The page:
This a person's budget line with various points, and their consumption, C*, and their endowment e, which is worth $5000 (unimportant). Also shows is their initial indifference curve. The difference curve and budget line intersect at e and e'.
Question: Why is the marginal rate of substitution of a, on the budget line, greater than C*?
I've been told any point that lies to the left of C* (the consumption optimum) has a marginal rate of substitution higher than the one at C* which is equal to the price ratio. Similarly, any point which lies to the right of C* has a marginal rate of substitution less than the one at C* which is equal to the price ratio.
The second indifference curve that C* would form part of is not shown in the diagram.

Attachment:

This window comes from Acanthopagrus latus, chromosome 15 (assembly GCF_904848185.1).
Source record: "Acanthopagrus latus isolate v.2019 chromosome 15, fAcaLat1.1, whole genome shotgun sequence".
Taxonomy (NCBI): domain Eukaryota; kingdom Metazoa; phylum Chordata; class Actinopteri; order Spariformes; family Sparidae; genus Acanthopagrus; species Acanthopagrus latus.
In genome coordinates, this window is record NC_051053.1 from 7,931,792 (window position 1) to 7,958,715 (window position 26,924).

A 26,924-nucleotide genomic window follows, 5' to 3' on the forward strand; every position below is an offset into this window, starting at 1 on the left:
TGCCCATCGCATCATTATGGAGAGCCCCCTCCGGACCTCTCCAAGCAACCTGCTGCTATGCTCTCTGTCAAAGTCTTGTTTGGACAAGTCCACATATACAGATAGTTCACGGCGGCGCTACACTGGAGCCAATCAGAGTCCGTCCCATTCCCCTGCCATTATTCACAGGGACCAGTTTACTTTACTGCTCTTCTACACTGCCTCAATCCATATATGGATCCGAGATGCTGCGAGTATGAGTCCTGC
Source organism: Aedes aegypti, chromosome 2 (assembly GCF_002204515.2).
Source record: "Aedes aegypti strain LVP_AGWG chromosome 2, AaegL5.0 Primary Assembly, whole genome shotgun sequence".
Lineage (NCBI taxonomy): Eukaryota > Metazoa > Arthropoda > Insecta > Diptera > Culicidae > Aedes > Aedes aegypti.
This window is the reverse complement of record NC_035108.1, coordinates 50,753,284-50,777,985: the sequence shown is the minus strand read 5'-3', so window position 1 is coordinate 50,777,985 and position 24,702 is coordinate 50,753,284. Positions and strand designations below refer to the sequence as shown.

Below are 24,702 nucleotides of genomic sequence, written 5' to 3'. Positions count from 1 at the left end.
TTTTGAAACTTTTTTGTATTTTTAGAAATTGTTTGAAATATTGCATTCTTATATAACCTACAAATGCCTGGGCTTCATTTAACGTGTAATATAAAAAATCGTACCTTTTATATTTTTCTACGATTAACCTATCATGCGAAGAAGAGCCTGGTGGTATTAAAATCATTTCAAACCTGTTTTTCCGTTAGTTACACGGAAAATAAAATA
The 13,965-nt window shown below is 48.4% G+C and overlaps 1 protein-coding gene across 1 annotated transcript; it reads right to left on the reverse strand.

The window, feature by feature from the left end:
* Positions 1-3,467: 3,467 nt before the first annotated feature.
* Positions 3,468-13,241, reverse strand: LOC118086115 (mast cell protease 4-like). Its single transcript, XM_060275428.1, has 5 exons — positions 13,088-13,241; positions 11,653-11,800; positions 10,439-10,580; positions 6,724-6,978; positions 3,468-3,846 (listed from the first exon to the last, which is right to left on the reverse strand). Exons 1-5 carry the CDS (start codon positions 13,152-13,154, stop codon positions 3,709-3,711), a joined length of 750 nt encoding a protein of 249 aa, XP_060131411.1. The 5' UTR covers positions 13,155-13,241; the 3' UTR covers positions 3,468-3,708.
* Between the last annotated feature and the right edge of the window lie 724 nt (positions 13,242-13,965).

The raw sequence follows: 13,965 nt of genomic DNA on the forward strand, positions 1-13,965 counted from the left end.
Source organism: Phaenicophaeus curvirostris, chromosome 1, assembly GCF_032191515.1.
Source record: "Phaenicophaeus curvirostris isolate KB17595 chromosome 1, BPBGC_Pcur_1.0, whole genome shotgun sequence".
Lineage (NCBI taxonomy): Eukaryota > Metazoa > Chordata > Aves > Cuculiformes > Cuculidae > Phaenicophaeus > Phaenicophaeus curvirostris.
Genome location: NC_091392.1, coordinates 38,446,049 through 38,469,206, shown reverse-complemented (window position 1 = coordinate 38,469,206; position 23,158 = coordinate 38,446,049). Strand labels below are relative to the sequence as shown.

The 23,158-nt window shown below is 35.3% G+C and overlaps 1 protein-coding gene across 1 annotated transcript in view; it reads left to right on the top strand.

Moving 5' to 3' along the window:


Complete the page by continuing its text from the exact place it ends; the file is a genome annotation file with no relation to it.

Why can I know the marginal rate of substitutions of points on the budget line if the marginal substitution is calculated on an indifference curve? Or, in this case, the MRS of C* is calculated by equating the slope of the indifference curve to the slope of the budget line. More to the point, how can I arrive at the answer that the MRS a > MRS C* if MRS can only be calculated on for a point on the indifference curve and not for a point on the budget line? Wouldn't all points on the budget have the same MRS implied by the line's slope?
There is something simple I'm not seeing.